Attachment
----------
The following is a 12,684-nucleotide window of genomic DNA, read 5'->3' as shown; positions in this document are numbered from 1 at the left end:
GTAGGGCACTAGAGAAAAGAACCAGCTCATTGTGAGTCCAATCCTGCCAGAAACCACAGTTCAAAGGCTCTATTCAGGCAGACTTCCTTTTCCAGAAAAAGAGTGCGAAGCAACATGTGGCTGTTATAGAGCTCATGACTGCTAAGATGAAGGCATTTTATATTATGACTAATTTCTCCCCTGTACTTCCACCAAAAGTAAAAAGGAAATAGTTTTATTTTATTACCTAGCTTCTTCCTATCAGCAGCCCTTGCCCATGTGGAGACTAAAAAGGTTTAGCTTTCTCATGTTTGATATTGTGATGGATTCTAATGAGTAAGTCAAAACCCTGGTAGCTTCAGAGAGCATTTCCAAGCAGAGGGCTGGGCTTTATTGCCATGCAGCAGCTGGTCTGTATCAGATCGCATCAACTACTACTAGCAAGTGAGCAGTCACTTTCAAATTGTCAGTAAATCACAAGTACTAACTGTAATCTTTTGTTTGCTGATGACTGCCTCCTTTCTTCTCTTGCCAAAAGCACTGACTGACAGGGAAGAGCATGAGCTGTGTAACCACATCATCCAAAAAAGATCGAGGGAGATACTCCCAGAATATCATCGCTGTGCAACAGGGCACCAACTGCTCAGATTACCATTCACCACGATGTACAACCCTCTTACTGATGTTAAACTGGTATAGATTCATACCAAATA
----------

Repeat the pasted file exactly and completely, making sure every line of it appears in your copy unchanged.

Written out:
The following is a 12,684-nucleotide window of genomic DNA, read 5'->3' as shown; positions in this document are numbered from 1 at the left end:
GTAGGGCACTAGAGAAAAGAACCAGCTCATTGTGAGTCCAATCCTGCCAGAAACCACAGTTCAAAGGCTCTATTCAGGCAGACTTCCTTTTCCAGAAAAAGAGTGCGAAGCAACATGTGGCTGTTATAGAGCTCATGACTGCTAAGATGAAGGCATTTTATATTATGACTAATTTCTCCCCTGTACTTCCACCAAAAGTAAAAAGGAAATAGTTTTATTTTATTACCTAGCTTCTTCCTATCAGCAGCCCTTGCCCATGTGGAGACTAAAAAGGTTTAGCTTTCTCATGTTTGATATTGTGATGGATTCTAATGAGTAAGTCAAAACCCTGGTAGCTTCAGAGAGCATTTCCAAGCAGAGGGCTGGGCTTTATTGCCATGCAGCAGCTGGTCTGTATCAGATCGCATCAACTACTACTAGCAAGTGAGCAGTCACTTTCAAATTGTCAGTAAATCACAAGTACTAACTGTAATCTTTTGTTTGCTGATGACTGCCTCCTTTCTTCTCTTGCCAAAAGCACTGACTGACAGGGAAGAGCATGAGCTGTGTAACCACATCATCCAAAAAAGATCGAGGGAGATACTCCCAGAATATCATCGCTGTGCAACAGGGCACCAACTGCTCAGATTACCATTCACCACGATGTACAACCCTCTTACTGATGTTAAACTGGTATAGATTCATACCAAATA